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OIE May Change BSE Standards, Opening Door to More Boneless Cuts Trade Reestablishment

Judging risk changed from how many cases a country has to what steps nations have in place for managing the disease.

May 19, 2005

1 Min Read

The United States may once again be able to have a provisionally free risk of bovine spongiform encephalopathy (BSE). The World Organization of Animal Health, known under its French initials OIE, may change its standard concerning risk profiles of countries that have experienced BSE in their national herds.

The U.S. government supports an OIE proposal to approve worldwide trade in almost all boneless muscle cuts of beef, even if a case of BSE has been found in the country. The proposal will be discussed at a meeting of the world organization at its Paris headquarters next week.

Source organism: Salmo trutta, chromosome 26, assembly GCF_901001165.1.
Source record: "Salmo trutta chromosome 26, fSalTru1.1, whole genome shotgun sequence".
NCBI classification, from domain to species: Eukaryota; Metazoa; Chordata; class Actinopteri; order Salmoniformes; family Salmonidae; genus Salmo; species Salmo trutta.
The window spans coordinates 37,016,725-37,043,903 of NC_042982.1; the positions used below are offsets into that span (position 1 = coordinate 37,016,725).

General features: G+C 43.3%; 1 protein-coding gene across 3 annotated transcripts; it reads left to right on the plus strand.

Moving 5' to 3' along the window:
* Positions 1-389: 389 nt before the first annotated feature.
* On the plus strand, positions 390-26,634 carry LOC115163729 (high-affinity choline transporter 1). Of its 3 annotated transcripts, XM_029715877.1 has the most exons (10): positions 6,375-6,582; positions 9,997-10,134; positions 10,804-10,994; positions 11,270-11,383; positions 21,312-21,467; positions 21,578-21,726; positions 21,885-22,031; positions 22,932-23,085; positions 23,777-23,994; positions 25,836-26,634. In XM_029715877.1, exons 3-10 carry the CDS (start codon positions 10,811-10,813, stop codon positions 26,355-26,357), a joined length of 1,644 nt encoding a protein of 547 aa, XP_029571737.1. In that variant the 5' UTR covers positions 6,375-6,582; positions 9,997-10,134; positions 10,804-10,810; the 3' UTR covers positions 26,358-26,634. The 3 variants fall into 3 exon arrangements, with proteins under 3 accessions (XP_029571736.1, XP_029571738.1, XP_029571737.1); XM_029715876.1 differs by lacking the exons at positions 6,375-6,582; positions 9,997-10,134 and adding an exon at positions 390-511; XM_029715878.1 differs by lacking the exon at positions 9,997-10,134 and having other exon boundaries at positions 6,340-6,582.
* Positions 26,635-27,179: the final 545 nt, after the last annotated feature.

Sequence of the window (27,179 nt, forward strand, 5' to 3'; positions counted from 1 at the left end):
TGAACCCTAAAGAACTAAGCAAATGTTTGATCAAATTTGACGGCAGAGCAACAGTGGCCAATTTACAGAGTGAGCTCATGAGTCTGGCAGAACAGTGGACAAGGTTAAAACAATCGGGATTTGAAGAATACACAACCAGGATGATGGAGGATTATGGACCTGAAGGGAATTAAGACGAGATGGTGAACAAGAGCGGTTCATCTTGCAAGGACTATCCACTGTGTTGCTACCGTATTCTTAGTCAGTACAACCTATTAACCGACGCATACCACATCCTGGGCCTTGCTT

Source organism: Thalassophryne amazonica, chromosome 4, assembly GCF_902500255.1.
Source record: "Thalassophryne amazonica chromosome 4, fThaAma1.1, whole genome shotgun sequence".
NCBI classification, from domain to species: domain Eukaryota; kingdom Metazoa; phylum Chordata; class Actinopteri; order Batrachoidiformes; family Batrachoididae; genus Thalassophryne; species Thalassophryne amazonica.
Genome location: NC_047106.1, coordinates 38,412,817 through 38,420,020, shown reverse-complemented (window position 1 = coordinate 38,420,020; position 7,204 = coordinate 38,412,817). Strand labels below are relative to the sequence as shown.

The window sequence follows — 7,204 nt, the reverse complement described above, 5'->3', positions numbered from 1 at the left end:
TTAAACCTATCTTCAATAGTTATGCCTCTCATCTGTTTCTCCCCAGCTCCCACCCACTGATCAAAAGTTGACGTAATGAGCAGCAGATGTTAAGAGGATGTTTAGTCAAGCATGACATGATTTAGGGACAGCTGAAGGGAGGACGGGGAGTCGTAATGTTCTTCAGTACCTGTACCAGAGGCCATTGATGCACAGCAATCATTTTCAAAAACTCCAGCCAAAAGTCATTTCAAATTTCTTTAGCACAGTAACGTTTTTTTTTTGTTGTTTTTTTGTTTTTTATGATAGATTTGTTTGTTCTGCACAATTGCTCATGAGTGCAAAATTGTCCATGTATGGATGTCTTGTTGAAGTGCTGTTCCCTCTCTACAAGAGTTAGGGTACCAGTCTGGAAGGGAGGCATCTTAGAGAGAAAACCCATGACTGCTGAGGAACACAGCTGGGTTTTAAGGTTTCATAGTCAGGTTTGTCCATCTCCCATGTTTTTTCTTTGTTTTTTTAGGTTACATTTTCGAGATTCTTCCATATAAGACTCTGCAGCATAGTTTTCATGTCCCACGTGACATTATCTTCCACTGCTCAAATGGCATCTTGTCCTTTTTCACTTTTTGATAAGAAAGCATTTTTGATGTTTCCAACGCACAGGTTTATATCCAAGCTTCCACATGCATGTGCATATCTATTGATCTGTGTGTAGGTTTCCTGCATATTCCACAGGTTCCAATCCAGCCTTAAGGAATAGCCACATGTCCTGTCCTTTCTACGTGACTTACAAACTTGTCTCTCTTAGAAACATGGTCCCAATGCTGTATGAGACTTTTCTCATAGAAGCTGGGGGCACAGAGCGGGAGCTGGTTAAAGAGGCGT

Speaking earlier in May, U.S. Meat Export Federation President and CEO Phil Seng expects the OIE decision to come May 22. The OIE change in rules should take out the sensationalism about boneless beef products and focus on optimization of specified risk material removal as the real pillar of protection against spread of the disease to humans and other bovine.

OIE guidelines are recommendations to countries, not international law. However, if the change in policy were put in place, it would be more difficult for countries to ban some of the most expensive cuts of beef that are currently banned.

The standard would also simplify the categories into which countries are separated by their risk profiles, and would require a standardized program of surveillance and testing worldwide. This would help in situations similar to Japan's earlier requirement of mandatory testing before trade is resumed.

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